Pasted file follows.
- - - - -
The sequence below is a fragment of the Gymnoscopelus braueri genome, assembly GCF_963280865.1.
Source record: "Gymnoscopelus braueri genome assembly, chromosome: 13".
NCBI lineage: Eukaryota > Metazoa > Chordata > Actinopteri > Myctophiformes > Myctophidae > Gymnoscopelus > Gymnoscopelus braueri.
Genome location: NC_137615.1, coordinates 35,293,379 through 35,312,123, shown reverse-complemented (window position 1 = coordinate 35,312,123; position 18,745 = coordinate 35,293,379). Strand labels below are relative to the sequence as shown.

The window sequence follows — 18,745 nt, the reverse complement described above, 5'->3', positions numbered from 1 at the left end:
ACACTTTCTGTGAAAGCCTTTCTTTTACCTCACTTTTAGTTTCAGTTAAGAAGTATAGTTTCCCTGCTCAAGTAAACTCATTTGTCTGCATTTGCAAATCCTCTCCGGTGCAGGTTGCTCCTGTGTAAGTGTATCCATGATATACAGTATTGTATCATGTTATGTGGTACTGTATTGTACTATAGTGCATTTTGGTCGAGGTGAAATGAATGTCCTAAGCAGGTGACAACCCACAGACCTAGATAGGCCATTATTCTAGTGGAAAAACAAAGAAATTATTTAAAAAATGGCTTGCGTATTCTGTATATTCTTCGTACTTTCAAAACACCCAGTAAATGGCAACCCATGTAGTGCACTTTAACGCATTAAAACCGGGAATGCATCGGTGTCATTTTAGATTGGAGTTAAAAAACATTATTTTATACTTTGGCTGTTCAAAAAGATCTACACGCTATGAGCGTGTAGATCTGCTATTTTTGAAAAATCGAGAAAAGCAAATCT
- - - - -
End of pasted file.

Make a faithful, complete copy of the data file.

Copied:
The sequence below is a fragment of the Gymnoscopelus braueri genome, assembly GCF_963280865.1.
Source record: "Gymnoscopelus braueri genome assembly, chromosome: 13".
NCBI lineage: Eukaryota > Metazoa > Chordata > Actinopteri > Myctophiformes > Myctophidae > Gymnoscopelus > Gymnoscopelus braueri.
Genome location: NC_137615.1, coordinates 35,293,379 through 35,312,123, shown reverse-complemented (window position 1 = coordinate 35,312,123; position 18,745 = coordinate 35,293,379). Strand labels below are relative to the sequence as shown.

The window sequence follows — 18,745 nt, the reverse complement described above, 5'->3', positions numbered from 1 at the left end:
ACACTTTCTGTGAAAGCCTTTCTTTTACCTCACTTTTAGTTTCAGTTAAGAAGTATAGTTTCCCTGCTCAAGTAAACTCATTTGTCTGCATTTGCAAATCCTCTCCGGTGCAGGTTGCTCCTGTGTAAGTGTATCCATGATATACAGTATTGTATCATGTTATGTGGTACTGTATTGTACTATAGTGCATTTTGGTCGAGGTGAAATGAATGTCCTAAGCAGGTGACAACCCACAGACCTAGATAGGCCATTATTCTAGTGGAAAAACAAAGAAATTATTTAAAAAATGGCTTGCGTATTCTGTATATTCTTCGTACTTTCAAAACACCCAGTAAATGGCAACCCATGTAGTGCACTTTAACGCATTAAAACCGGGAATGCATCGGTGTCATTTTAGATTGGAGTTAAAAAACATTATTTTATACTTTGGCTGTTCAAAAAGATCTACACGCTATGAGCGTGTAGATCTGCTATTTTTGAAAAATCGAGAAAAGCAAATCT